38. Plakans, L. (2008). Comparing composing processes in writing-only and reading-to-write test tasks. Assessing Writing, 13, 111–129. https://doi.org/10.1016/j.asw.2008.07.001.

  39. Plakans, L. (2010). Independent vs. integrated writing tasks: A comparison of task representation. TESOL Quarterly, 44, 185–194. https://www.jstor.org/stable/27785076.

  40. Plakans, L. (2015). Integrated second language writing assessment: Why? What? How? Language and Linguistics Compass, 9, 159–167. https://doi.org/10.1111/lnc3.12124.

  41. Sawaki, Y. (2019). Issues of summary writing instruction and assessment in academic writing classes. In Paper presented at the 48 th Research Colloquium of the Japan Language Testing Association. Japan: Waseda University.

  42. Shavelson, R. J., & Webb, N. M. (1991). Generalizability theory: A primer. Thousand Oaks: Sage.

  43. Shi, L. (2012). Rewriting and paraphrasing source texts in second language writing. Journal of Second Language Writing, 21, 134–148. https://doi.org/10.1016/j.jslw.2012.03.003.

  44. Shi, L., & Dong, Y. (2018). Chinese graduate students paraphrasing in English and Chinese contexts. Journal of English for Academic Purposes, 34, 46–56. https://doi.org/10.1016/j.jeap.2018.03.002.

  45. Stevens, D. D., & Levi, A. (2013). Introduction to rubrics: An assessment tool to save grading time, convey effective feedback, and promote student learning (2nd ed.). Sterling: Stylus Publications.

  46. Weigle, S. C. (2002). Assessing writing. Cambridge: Cambridge University Press.

  47. Weigle, S. C. (2004). Integrating reading and writing in a competency test for non-native speakers of English. Assessing Writing, 9, 27–55. https://doi.org/10.1016/j.asw.2004.01.002.

  48. Yamanishi, H., & Ono, M. (2018). Refining a provisional analytic rubric for L2 summary writing using expert judgment. Language Education & Technology, 55, 23–48. https://iss.ndl.go.jp/books/R000000004-I029417776-00.

  49. Yu, G. (2007). Students’ voices in the evaluation of their written summaries: Empowerment and democracy for test takers? Language Testing, 24, 539–572. https://doi.org/10.1177/0265532207080780.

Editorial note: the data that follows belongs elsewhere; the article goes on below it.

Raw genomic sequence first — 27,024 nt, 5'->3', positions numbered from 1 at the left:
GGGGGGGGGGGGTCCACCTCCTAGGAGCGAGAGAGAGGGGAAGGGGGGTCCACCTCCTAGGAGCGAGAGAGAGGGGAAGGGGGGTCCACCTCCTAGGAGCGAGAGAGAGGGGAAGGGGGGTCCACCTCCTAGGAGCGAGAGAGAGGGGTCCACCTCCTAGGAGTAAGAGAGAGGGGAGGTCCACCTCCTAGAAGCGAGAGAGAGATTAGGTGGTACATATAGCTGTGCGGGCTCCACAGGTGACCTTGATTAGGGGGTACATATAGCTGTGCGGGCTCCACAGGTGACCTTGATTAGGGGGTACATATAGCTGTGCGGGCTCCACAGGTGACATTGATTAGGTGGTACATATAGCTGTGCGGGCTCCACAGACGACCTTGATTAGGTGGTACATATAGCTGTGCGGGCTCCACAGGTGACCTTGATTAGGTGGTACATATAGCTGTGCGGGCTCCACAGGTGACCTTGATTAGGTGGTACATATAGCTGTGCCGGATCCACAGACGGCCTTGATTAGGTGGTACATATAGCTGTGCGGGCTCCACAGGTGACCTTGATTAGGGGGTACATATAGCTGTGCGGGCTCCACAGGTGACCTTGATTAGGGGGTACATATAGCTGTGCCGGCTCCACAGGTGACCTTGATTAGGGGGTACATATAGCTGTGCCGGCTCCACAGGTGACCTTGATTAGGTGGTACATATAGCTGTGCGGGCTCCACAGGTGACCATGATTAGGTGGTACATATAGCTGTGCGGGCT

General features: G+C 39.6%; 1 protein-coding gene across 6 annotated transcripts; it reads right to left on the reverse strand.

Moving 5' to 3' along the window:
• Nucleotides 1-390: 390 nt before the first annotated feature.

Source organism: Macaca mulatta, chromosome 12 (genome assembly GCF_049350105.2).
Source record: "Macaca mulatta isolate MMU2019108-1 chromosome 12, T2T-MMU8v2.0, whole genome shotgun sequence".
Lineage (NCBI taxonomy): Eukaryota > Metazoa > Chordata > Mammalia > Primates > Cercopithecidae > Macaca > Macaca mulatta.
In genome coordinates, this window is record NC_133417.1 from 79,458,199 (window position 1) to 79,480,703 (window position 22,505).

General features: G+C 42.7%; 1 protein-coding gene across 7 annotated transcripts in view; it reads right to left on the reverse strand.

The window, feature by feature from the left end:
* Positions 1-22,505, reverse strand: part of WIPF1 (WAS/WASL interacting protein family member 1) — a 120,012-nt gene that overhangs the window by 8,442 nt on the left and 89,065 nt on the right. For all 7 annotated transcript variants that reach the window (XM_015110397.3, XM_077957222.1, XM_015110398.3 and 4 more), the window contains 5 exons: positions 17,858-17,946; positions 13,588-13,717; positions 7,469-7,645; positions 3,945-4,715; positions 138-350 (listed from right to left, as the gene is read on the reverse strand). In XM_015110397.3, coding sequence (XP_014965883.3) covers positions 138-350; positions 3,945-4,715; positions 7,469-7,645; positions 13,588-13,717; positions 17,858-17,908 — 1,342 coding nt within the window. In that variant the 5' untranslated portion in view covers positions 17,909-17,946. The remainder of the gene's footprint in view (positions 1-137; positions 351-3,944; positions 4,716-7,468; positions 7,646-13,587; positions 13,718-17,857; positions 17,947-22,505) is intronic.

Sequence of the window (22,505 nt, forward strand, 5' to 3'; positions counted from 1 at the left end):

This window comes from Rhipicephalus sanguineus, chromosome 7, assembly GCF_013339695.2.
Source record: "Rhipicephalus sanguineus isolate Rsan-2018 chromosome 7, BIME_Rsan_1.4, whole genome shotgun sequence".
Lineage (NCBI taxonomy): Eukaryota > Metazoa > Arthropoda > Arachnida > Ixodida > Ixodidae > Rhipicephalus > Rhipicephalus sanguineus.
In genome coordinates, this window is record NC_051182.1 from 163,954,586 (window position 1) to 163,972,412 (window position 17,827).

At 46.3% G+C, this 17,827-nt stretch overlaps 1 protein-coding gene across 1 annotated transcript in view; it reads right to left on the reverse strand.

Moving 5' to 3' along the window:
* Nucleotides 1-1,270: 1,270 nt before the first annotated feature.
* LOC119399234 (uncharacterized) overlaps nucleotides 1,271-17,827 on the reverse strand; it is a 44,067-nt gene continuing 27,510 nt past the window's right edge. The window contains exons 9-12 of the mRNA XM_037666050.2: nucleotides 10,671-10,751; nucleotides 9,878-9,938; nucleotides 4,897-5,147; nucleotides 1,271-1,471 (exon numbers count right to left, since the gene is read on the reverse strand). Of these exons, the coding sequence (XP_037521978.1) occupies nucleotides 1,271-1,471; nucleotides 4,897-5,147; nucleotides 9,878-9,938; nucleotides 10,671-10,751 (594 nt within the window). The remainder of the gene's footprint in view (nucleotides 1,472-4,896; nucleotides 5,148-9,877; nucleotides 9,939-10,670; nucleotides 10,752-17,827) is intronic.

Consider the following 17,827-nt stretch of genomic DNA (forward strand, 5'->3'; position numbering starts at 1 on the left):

50. Yu, G. (2013). From integrative to integrated language assessment: Are we there yet? Language Assessment Quarterly, 10, 110–114. https://doi.org/10.1080/15434303.2013.766744.

Download references

Acknowledgements

The authors thank all the students and the raters who participated in this study.

Funding

The project was funded by grants from the Japan Society for the Promotion of Science, KAKENHI (#23520725 and #26580121).

Author information

All authors read and approved the final manuscript.

Correspondence to Hiroyuki Yamanishi.

Ethics declarations

Competing interests

The authors declare that they have no competing interests.

Additional information

Publisher’s Note

Springer Nature remains neutral with regard to jurisdictional claims in published maps and institutional affiliations.

Appendices

Appendix 1

Table 5 The five-dimensional rubric

Appendix 2

Table 6 Sample summaries and their scores

Rights and permissions

Open Access This article is distributed under the terms of the Creative Commons Attribution 4.0 International License (http://creativecommons.org/licenses/by/4.0/), which permits unrestricted use, distribution, and reproduction in any medium, provided you give appropriate credit to the original author(s) and the source, provide a link to the Creative Commons license, and indicate if changes were made.

Reprints and Permissions

About this article

Verify currency and authenticity via CrossMark

Cite this article

Yamanishi, H., Ono, M. & Hijikata, Y. Developing a scoring rubric for L2 summary writing: a hybrid approach combining analytic and holistic assessment. Lang Test Asia 9, 13 (2019) doi:10.1186/s40468-019-0087-6

Download citation

Keywords

  • L2 summary writing
  • Rubric
  • Analytic assessment
  • Holistic assessment
  • Japanese university students
  • Generalizability theory
  • Rater perception
  • Paraphrasing